Article Text

  1. E. D. Hood1,
  2. J. Elliott1,
  3. M. Gonzalez1,
  4. K. Muffly2,
  5. J. Strom1,
  6. M. VanAuker1
  1. 1Biomedical Engineering Program, Department of Chemical Engineering, University of South Florida, Tampa, FL
  2. 2Division of Anatomy, College of Medicine, University of South Florida, Tampa, FL.


Background Inflammatory processes play a role in vascular disease. Expression of cellular adhesion molecules such as CD44 is up-regulated in inflamed endothelium and therefore may promote atherosclerosis. This may provide a target for delivery of therapeutics specific to reducing or disrupting inflammation. Nonionic surfactant vesicles (niosomes) are potential stable, low-cost drug delivery vehicles that have been shown in other contexts to be useful in lowering systemic doses of drug for efficacy. We addressed the hypothesis that niosomes could be synthesized that could specifically target the CD44 molecule.

Methods Niosomes containing fluorescent green carboxyrhodamine dye were created using a combination of modified surfactants. Through a novel process we developed, we conjugated these to anti-CD44 (IM7) monoclonal antibodies to form “immunoniosomes.” These were incubated with bovine aortic endothelial cells (BAECs) activated with TNF-α to express CD44. To verify and quantify binding, phase contrast and fluorescent images of postincubated cells were captured. Cells were DAPI blue stained to visualize the nuclei. The number of immunoniosomes bound to cells was determined through a custom-made image analysis program. Binding density was defined as a ratio of the number of immunoniosomes per cell nucleus. Controls included cell incubation with unconjugated niosomes and BAECs preincubated with free IM7 to block binding sites.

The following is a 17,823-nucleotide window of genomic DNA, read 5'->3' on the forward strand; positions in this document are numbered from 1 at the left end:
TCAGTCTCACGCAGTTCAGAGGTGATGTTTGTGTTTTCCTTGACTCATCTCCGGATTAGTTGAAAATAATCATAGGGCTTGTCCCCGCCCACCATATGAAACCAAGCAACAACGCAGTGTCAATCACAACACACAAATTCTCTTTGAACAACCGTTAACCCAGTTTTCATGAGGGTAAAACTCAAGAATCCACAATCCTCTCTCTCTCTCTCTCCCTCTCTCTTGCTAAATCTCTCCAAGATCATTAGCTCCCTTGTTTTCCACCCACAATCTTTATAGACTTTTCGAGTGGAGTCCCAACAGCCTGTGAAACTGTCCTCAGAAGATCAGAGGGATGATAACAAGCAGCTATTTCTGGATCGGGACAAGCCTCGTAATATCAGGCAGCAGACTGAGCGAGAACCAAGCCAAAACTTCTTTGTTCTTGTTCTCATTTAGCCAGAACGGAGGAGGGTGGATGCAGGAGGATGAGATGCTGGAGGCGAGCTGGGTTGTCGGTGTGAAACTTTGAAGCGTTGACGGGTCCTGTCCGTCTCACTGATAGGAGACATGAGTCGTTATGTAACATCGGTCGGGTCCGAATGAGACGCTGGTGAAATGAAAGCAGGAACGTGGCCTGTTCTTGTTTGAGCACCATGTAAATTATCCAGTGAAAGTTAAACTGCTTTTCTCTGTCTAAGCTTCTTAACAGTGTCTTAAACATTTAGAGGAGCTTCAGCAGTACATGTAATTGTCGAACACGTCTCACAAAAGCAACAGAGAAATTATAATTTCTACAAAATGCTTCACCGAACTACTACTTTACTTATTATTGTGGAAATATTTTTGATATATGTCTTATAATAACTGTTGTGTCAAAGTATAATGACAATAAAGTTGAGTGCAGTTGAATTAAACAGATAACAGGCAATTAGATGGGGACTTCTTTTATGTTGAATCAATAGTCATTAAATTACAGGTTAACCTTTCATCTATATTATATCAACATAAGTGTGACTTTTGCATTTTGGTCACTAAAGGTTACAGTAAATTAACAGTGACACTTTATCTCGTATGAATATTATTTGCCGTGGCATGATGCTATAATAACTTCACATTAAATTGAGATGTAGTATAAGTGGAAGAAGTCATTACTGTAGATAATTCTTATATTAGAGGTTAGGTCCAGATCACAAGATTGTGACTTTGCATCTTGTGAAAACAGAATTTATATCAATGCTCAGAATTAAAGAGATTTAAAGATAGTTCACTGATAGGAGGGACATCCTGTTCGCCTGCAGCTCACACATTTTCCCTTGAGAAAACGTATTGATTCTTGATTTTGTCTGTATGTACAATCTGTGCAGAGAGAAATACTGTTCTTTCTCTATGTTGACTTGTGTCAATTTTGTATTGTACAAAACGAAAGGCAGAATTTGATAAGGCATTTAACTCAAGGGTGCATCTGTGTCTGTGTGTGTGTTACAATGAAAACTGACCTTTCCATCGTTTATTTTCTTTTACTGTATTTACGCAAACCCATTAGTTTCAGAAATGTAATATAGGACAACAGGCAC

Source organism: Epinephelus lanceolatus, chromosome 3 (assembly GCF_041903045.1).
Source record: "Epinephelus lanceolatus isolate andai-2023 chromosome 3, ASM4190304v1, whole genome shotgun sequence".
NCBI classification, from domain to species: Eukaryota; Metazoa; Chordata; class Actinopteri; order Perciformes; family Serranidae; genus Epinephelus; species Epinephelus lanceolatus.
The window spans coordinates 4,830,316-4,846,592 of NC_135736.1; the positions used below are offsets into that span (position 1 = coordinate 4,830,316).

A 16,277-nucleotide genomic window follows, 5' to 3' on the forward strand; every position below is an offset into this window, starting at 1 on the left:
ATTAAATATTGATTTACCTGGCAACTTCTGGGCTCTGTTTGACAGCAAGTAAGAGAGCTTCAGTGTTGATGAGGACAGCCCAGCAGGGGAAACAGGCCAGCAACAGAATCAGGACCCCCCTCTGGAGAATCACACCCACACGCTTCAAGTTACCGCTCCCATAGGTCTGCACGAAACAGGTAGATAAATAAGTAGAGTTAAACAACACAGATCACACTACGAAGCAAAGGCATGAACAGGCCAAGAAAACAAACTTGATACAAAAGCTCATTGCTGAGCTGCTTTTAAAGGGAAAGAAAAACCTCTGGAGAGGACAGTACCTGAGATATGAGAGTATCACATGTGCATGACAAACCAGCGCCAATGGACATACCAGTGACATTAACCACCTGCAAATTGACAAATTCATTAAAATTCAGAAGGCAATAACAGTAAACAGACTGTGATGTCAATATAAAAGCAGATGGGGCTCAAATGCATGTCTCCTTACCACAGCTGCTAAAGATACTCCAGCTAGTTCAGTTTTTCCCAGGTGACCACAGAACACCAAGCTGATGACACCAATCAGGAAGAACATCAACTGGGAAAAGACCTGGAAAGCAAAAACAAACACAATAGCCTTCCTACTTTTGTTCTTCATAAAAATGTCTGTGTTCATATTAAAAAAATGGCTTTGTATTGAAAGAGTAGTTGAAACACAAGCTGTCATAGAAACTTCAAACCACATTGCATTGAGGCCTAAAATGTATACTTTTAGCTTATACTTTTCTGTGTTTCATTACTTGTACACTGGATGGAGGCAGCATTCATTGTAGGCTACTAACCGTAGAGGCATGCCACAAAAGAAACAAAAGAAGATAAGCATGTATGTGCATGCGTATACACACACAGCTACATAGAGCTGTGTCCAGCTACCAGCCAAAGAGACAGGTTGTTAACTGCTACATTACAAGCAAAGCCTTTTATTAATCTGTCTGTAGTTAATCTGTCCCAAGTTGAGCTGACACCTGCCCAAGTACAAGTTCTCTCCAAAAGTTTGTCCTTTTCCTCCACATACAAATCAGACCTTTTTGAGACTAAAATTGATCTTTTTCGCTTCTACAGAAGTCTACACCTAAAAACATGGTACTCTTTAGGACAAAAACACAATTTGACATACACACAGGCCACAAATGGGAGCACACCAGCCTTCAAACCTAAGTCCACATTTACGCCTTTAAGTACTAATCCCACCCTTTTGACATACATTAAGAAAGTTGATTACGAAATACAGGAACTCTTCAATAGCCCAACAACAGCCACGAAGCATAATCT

Results A subgroup of BAECs underwent immunohistochemical staining, which verified expression of CD44 on the cell surface. Comparison of experiments with immunoniosomes versus controls revealed good selectivity and specificity. For a 1-hour incubation of immunoniosomes at a concentration of 3.0 × 107#/mL and a cell density of 2.20 × 105 cells/cm2, binding density was 2.29 ± 0.26 per cell.

Conclusions We have confirmed the capacity to develop monoclonal antibody conjugated niosomes targeted to specific cell receptors, namely CD44. Further exploration of the capacity of vesicle binding and subsequent uptake in endothelial cells of the immunoniosomes to test the potential to target inflammatory disease is warranted.

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